I gave birth via a planned c-section because my son was breech. So, keep that in mind when you read this blog. Some of the information comes from my personal experience, some of it from research and what friends told me about their experiences.
1.) You Will Bleed… A LOT
No matter whether you gave birth vaginally or via c-section, you will bleed out your vagina. It’s basically like an extremely, extremely heavy period. You’ll have some cramping. That’s because your uterus is shrinking back to its original size. If the cramping is severe or you notice blood clots the size of a golf ball or lemon, CALL THE DOCTOR! You will notice some small clots, but they should not be that big.
The bleeding can last anywhere from 2 weeks to almost a month. I bled for a month straight. Sometimes the flow would ease up and I thought it was almost over, only for it to start up heavy again. My ob-gyn assured me this is completely normal. My advice: keep heavy duty pads in your underwear for a week after the bleeding stops, just in case it starts again! They will give you pads while in the hospital, but you will need to buy more for when you are at home. Do not use tampons!
2.) Your incision will hurt
The first time the nurses have you walk around your hospital room, it will be the most excruciating pain you have ever felt in your life. I recommend taking your pain relievers and make sure they kick in before attempting walking. Your incision will hurt for about two weeks after the surgery, but not as bad as that first day walking. By the time I left the hospital I could walk with minimal pain. But any amount of exertion made the incision hurt. Remember, for several weeks (about 6 or until you see your ob/gyn) you should not lift anything heavier than your baby! But don’t worry, your incision will yell at you in all its painful glory if you do. Just nature’s way of making sure you follow doctor’s orders.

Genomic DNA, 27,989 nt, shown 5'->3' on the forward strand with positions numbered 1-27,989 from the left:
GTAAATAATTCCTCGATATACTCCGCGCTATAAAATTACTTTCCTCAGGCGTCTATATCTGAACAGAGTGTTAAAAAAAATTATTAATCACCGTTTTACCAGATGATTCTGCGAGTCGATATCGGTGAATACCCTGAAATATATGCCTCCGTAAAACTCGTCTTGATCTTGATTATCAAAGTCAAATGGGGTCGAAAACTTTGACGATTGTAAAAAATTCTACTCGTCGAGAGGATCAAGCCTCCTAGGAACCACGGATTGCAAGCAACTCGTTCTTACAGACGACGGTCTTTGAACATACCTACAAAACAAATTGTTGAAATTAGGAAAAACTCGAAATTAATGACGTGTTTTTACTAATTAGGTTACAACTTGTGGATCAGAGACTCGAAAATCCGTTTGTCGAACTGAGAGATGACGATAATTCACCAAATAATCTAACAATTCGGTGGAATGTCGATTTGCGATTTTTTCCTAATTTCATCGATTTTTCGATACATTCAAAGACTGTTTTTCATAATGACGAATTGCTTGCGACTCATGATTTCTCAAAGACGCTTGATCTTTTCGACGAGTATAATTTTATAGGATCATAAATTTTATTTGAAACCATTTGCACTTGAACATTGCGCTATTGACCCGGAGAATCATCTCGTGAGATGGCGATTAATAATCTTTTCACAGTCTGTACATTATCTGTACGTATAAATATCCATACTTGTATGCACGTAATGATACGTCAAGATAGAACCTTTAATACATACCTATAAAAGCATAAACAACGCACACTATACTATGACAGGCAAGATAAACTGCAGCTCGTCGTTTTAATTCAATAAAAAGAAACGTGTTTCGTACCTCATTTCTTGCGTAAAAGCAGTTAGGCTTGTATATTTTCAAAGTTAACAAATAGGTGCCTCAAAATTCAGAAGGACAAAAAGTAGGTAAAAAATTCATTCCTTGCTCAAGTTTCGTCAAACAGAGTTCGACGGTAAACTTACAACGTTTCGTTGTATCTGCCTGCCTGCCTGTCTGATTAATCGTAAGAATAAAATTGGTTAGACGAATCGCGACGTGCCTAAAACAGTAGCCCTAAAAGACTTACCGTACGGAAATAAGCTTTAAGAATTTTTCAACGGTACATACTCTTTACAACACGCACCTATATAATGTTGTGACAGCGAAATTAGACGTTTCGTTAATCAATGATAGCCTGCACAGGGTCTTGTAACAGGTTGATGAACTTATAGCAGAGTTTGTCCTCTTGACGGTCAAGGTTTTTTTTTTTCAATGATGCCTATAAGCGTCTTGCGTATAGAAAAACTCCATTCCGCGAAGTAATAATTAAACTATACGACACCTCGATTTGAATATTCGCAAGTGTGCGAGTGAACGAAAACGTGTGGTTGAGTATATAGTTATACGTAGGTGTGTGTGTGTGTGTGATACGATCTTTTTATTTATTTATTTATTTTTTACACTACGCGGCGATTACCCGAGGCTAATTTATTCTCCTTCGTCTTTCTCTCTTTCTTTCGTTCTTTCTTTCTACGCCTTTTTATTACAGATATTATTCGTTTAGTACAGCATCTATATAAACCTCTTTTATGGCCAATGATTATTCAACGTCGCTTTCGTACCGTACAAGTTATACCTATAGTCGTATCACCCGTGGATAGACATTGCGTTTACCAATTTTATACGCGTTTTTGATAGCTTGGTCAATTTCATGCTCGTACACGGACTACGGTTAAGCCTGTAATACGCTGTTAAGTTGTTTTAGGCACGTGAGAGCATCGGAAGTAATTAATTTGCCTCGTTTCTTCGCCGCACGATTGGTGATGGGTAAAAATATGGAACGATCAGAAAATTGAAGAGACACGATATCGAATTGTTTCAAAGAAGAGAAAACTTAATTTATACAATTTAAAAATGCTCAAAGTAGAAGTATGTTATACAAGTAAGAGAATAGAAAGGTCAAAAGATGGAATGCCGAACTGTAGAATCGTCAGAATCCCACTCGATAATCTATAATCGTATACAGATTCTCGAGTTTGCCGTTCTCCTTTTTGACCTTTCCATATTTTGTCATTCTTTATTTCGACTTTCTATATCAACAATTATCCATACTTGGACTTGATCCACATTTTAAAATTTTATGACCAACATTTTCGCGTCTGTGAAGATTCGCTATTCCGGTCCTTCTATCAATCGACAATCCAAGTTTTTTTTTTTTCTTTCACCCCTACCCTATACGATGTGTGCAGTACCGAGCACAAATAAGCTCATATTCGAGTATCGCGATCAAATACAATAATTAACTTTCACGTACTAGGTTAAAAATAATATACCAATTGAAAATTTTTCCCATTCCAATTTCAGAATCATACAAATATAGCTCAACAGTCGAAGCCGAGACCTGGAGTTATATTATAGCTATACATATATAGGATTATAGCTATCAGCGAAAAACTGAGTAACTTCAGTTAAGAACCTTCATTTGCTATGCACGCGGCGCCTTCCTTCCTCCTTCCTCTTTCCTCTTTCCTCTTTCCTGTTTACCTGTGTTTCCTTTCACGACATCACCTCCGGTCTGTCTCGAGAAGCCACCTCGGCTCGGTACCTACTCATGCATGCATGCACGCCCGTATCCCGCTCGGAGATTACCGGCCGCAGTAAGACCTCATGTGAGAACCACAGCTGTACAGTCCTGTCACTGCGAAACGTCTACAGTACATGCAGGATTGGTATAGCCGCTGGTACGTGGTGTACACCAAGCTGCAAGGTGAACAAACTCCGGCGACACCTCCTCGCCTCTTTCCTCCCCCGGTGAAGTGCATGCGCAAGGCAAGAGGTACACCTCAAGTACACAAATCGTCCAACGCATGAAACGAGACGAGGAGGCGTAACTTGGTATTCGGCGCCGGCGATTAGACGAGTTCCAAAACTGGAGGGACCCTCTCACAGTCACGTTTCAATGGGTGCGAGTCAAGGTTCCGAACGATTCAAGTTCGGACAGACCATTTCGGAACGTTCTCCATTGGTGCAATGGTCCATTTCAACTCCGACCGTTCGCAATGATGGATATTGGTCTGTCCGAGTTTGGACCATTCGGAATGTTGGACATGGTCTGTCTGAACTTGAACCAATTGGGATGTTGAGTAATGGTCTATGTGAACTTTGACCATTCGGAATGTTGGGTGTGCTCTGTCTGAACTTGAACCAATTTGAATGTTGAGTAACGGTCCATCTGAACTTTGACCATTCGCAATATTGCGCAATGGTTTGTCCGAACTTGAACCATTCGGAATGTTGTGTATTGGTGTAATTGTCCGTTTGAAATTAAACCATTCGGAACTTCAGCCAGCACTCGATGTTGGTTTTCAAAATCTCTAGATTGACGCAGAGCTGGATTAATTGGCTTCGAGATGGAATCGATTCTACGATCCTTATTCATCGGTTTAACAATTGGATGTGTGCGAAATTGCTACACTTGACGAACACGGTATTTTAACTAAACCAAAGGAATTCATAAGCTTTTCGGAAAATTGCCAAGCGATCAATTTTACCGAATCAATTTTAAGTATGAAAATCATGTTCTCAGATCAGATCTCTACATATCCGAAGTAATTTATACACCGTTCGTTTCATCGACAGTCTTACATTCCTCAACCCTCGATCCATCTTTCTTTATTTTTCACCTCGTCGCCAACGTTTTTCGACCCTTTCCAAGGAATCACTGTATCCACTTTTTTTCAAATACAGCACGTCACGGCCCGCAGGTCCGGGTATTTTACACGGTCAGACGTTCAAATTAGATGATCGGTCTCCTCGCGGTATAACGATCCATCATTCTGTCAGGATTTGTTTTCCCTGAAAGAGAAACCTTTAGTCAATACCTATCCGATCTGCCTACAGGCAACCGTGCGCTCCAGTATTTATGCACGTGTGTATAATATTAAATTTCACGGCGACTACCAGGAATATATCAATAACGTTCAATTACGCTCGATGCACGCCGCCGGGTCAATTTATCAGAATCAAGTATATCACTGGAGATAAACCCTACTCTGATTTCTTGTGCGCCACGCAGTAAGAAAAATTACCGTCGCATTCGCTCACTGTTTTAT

3.) The area around your incision may stay numb forever
I’m currently 4 months post surgery at the time of writing, and the skin about 2 inches below and above my incision line is numb, like when you sleep on your hand and your can only feel a slight brushing sensation when you touch it, but not much else. The women I have talked to who are 20+ years post c-section say their incisions areas are still numb. Sometimes you will feel a pulling sensation in that area, even after it heels and the steri strips come off. Also, my incision area itched… ON THE INSIDE. There was no way to scratch it since the stitches were on the inside itching me, so I just had to massage the area.
4.) Your perineum may or may not hurt
If you had an emergency c-section after pushing and attempting a vaginal delivery, your perineum may hurt. Women I know who have had vaginal deliveries suggest massaging the perineum and applying cold packs to the area.
If you had a plan c-section (meaning you never were pushing) your perineum will most likely not hurt.
5.) Your breasts will swell, hurt, and leak